The world’s love affair with emojis is undeniable. From their humble beginnings among Japanese anime fans in the late 1990s up to the present, they have become a ubiquitous part of our communications. In Tweets and text messages, Facebook posts and Snapchat exchanges, advertising campaigns and apparel, blink and you’ll miss an emoji (or four).
What is so appealing about these simple-faced icons and their pictographic kin such as pizza slices and flamenco dancers? For starters, they provide an emotional context to text-based messages. In an age where a thoughtlessly deployed punctuation mark can imply sarcasm, gratitude or confusion (witness: “Thanks a lot.”/”Thanks a lot!/Thanks a lot?”), emojis provide a more precise shorthand to grasping our state of mind. They are an easy way to convey frustration, affection, exhaustion and more. Which means fewer misunderstood messages—with just a tap of a button. Who wouldn’t be a fan of that?
With the impending arrival of 72 new emojis later this month, including ones for “Rolling on the Floor Laughing” and “Shrugging,” these adorable creature characters are clearly here to stay. So what are some best practices for emoji use? I spoke on that topic this morning on the Today show. Here are some of my tips for employing emojis considerately:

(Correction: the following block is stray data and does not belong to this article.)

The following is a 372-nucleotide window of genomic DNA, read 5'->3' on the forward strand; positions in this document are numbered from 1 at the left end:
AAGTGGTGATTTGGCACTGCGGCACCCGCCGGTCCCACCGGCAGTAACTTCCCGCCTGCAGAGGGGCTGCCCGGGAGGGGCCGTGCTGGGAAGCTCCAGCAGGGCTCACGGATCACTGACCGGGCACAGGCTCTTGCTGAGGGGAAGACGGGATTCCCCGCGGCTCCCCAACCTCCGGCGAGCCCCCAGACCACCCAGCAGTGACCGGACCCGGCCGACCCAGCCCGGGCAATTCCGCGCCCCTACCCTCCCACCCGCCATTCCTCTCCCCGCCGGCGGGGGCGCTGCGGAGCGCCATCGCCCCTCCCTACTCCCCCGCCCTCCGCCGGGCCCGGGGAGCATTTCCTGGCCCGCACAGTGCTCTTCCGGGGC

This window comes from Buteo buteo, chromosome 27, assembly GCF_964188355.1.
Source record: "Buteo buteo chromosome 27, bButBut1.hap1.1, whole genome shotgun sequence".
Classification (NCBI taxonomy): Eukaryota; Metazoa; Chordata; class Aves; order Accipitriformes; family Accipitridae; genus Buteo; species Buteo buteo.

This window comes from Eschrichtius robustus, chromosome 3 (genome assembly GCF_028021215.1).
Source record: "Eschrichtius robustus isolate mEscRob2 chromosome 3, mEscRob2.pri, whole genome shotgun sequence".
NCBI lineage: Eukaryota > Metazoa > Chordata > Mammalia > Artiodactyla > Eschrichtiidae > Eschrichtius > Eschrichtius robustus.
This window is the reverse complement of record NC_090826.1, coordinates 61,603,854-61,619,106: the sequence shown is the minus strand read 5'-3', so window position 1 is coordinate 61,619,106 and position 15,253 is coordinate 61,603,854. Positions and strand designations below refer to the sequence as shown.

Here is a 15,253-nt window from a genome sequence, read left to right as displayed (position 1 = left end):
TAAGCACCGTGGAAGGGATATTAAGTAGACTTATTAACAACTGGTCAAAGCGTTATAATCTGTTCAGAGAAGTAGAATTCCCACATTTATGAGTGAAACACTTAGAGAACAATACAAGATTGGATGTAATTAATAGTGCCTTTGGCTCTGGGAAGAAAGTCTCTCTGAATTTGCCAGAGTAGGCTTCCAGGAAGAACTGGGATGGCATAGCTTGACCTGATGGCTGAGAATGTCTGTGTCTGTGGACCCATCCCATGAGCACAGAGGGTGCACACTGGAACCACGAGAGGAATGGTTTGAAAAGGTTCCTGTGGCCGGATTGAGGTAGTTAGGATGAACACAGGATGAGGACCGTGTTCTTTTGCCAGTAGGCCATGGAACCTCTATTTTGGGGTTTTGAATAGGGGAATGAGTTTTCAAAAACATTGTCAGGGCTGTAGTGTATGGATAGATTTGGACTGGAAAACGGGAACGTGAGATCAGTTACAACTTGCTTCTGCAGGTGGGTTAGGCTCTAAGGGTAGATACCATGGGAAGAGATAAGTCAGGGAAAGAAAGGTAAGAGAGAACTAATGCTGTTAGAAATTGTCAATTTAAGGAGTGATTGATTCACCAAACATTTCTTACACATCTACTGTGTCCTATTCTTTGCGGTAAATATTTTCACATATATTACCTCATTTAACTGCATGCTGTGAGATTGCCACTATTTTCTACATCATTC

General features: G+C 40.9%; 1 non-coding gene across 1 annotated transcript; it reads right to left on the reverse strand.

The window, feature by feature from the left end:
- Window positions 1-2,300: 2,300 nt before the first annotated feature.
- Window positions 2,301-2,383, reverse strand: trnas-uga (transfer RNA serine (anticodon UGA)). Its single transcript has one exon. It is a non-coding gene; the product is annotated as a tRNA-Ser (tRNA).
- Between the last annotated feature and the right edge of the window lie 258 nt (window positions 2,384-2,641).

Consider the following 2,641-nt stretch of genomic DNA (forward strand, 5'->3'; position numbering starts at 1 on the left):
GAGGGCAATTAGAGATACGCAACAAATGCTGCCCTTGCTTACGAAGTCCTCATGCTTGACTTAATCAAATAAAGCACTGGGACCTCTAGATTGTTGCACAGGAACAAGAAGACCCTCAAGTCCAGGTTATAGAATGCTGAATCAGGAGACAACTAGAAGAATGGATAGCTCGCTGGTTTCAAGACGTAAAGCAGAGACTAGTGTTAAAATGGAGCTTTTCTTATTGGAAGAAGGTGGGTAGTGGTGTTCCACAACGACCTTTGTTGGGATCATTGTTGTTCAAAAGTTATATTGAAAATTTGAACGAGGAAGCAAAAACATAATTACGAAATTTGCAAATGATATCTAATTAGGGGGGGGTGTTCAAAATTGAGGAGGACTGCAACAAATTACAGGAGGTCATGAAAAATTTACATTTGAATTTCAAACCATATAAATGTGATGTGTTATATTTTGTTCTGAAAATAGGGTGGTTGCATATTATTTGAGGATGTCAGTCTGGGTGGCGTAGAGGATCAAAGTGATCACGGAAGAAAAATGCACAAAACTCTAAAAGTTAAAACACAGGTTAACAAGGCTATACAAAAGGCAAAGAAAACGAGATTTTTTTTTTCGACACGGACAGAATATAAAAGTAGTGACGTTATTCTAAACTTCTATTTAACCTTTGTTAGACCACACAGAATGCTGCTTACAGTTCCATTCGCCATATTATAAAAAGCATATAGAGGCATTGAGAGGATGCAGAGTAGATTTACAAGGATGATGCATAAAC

1. Make sure you’ve selected the right one for the job
Since they are tiny, it’s easy to mistake a crying emoji for a tears of joy emoji, a relieved emoji for a sleepy emoji. The face you use should reinforce your message…not muddy it.
2. Remember that emojis appear different on different platforms
Apple emojis look like distant cousins of Android emojis; Facebook emojis are radically distinct from LG’s; Twitter’s are not the same as HTC’s. When in doubt, stick to the simpler emojis to ensure there will be no confusion of meaning. Case in point is the “Grinning Face, Smiling Eyes” emoji as seen below in various interpretations on multiple platforms.
3. Avoid emoji overuse…a little goes a long way
Endless strings of emojis with seemingly no meaning but nonsense, or emojis posing as rebus puzzles are best left to children’s workbooks. In short, if it doesn’t strengthen your meaning, take it out.
4. Use caution with emojis in business
Practicing good business etiquette means keeping an appropriate level of formality—particularly when dealing with a client or the boss. Even with colleagues, exercise emoji restraint, using an emoji only with work associates you know will appreciate the time-savings. If a picture paints a thousand words, go for it.
5. Continue using words
Language exists to be harnessed and let loose, driven and explored. The Oxford Dictionary may have admitted the emoji at the top of this post (“Tears of Joy”) as 2015’s “word of the year,” but civilization moved past hieroglyphics for a reason. Emojis provide us with a marvelous tool for quick chats, but they are no substitute for smart conversation, whether written or face-to-face. 🙂